Restoring trust in teams may be as individualized as the personalities that exist within it. Would more trust improve the performance of your team?
Building, restoring, or managing trust can be tricky. Trust is very delicate, it has a way of improving and then going away only to suddenly appear again seemingly without reason. In addition, trust issues are not all the same and as such there is not a one-size-fits-all method for improvement. Here are some helpful tips that can position you on the right path for more trust:
- Face Trust Issues. Probably the most important step for improving trust is to acknowledge that there is room to improve. Often organizations would rather deny that trust is problematic than face the reality that there is room for improvement. If you don’t understand or refuse to accept that trust issues exist, game over.
- Set Reasonable Expectations. Everyone across all organizational levels will need to have some specific expectations. These might also be considered as guidelines or rules of engagement but without consciously bringing forward the expectations of each employee improving trust doesn’t stand a chance. Be cautious of the mind-set of, it’s not me, it’s them, because everyone has some ownership when it comes to trust.
- Open Communication. Closed doors, whispering conversations, and inconsistency in decisions or actions will severely limit your ability to build trust. Everyone also needs to remember not to, “Shoot the messenger,” and to use constructive feedback techniques. Keep in mind that conflict will always exist in teams but how it is managed will determine whether it is harmful or not. Think conversations, not confrontations.
- Intentionally Reduce Supervision. If you are going to trust more, you often have to give more. Carefully and honestly assess your delegation efforts. Real or imagined one of the most common discussion items in low-trust environments is micromanagement. As difficult as it may sometimes feel you are going to have to become more giving and more effective with delegation and supervision techniques.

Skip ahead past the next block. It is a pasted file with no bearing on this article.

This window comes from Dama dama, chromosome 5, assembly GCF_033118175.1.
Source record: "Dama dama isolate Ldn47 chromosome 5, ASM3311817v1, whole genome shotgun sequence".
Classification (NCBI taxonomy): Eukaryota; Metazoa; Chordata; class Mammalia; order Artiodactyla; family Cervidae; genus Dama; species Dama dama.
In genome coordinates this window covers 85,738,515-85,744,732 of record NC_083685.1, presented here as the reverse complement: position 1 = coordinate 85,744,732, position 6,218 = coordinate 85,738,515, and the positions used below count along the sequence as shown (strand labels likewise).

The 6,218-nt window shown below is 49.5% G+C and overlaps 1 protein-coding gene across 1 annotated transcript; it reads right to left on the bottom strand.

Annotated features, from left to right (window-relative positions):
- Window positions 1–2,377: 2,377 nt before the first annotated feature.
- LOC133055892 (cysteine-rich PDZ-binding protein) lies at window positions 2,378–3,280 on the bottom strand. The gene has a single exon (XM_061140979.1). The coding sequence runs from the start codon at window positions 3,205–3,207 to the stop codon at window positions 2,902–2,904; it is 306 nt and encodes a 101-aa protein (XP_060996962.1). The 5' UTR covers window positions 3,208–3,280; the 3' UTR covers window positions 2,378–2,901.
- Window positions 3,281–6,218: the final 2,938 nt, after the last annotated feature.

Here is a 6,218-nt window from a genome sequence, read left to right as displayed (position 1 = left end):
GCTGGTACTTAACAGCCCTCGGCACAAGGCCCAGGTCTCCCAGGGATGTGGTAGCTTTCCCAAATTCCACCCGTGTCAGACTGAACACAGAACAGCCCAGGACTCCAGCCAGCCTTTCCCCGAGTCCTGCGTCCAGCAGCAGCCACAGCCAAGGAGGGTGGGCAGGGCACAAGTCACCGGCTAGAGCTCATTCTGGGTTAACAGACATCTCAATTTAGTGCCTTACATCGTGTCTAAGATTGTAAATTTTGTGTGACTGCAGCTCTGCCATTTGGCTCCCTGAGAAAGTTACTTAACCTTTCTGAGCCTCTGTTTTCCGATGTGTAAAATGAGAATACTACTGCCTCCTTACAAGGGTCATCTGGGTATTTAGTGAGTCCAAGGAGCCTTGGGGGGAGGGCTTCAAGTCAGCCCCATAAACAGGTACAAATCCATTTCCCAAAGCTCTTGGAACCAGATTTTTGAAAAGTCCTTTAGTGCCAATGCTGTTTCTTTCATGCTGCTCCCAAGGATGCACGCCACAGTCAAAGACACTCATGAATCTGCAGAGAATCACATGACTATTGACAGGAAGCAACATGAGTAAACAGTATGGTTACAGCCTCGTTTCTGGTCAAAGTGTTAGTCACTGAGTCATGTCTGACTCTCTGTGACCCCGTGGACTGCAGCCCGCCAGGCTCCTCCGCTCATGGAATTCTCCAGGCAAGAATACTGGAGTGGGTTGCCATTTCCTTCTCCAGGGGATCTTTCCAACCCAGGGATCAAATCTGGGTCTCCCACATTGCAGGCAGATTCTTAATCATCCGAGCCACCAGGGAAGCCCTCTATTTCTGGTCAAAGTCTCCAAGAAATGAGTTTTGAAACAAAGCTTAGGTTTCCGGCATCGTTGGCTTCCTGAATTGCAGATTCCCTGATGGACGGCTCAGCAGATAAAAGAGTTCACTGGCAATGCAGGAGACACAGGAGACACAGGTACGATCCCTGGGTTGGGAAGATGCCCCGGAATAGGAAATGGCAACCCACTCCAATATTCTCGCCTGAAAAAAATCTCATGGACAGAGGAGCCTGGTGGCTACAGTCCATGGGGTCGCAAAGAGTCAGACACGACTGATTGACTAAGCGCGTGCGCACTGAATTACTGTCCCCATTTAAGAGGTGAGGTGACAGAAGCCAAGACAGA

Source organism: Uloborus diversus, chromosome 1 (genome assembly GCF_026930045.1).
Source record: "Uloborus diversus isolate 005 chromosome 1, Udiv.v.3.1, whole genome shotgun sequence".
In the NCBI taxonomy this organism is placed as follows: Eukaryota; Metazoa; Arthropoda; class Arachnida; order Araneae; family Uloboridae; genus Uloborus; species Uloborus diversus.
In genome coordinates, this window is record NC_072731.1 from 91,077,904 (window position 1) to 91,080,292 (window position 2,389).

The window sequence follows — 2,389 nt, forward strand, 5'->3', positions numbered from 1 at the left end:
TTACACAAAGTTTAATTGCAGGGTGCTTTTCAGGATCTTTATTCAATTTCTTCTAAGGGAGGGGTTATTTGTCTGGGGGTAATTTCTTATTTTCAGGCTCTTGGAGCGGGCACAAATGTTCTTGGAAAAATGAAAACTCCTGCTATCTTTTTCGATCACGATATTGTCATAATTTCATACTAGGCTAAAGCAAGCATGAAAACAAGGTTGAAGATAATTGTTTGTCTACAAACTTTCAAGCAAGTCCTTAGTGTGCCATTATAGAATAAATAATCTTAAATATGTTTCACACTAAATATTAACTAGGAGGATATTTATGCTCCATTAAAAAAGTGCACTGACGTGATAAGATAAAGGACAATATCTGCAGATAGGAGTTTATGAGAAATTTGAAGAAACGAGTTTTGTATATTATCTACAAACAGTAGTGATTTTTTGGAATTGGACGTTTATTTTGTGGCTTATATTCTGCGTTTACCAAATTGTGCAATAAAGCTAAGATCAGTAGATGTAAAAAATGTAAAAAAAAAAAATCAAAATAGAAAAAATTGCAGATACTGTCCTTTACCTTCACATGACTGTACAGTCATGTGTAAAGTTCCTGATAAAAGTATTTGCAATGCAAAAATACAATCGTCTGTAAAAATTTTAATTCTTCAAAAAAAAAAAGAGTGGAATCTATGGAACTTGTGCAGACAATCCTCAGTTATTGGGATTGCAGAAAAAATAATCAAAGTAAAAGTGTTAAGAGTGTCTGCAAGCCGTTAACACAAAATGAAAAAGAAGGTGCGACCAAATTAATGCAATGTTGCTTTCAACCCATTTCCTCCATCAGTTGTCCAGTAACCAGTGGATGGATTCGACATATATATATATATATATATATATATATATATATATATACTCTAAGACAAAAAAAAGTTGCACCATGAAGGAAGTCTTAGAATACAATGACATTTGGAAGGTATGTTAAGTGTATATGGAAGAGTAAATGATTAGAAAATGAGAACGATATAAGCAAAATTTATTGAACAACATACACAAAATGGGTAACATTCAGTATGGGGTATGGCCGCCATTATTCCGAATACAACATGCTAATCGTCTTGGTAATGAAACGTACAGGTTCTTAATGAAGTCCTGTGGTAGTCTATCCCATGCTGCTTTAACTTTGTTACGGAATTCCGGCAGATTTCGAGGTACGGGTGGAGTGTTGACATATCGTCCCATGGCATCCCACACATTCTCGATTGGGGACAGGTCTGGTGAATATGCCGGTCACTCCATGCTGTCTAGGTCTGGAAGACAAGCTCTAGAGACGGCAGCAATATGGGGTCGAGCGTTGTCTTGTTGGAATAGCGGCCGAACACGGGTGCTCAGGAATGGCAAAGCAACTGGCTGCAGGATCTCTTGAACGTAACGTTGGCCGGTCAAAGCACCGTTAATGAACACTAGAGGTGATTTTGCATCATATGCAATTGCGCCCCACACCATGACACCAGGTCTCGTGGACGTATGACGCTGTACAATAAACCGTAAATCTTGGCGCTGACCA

- Engage in Continuous Learning. Teams that don’t understand the expectations or have not connected the dots for how to inspire more trust will likely fail at their attempts to improve it. Sadly, creating a lot of awareness about trust and then not following through with the most appropriate corrective actions may result in even less trust. Effectively training employees on how to improve trust is critical.
Can you make a difference with trust?
Chances are good that with the right effort and patience trust can improve in your team. Keep in mind though, trust issues are delicate and because trust is intrinsic you might want to consider consulting with an outside resource. Self-identification of trust issues without the proper course of action may result in more conviction for the issue instead of more conviction for the cure.
Originally posted on November 16, 2016, last updated on April 20, 2019.
Dennis E. Gilbert is a business consultant, speaker (CSPTM), and culture expert. He is a five-time author and the founder of Appreciative Strategies, LLC. His business focuses on positive human performance improvement solutions through Appreciative Strategies®. Reach him through his website at Dennis-Gilbert.com or by calling +1 646.546.5553.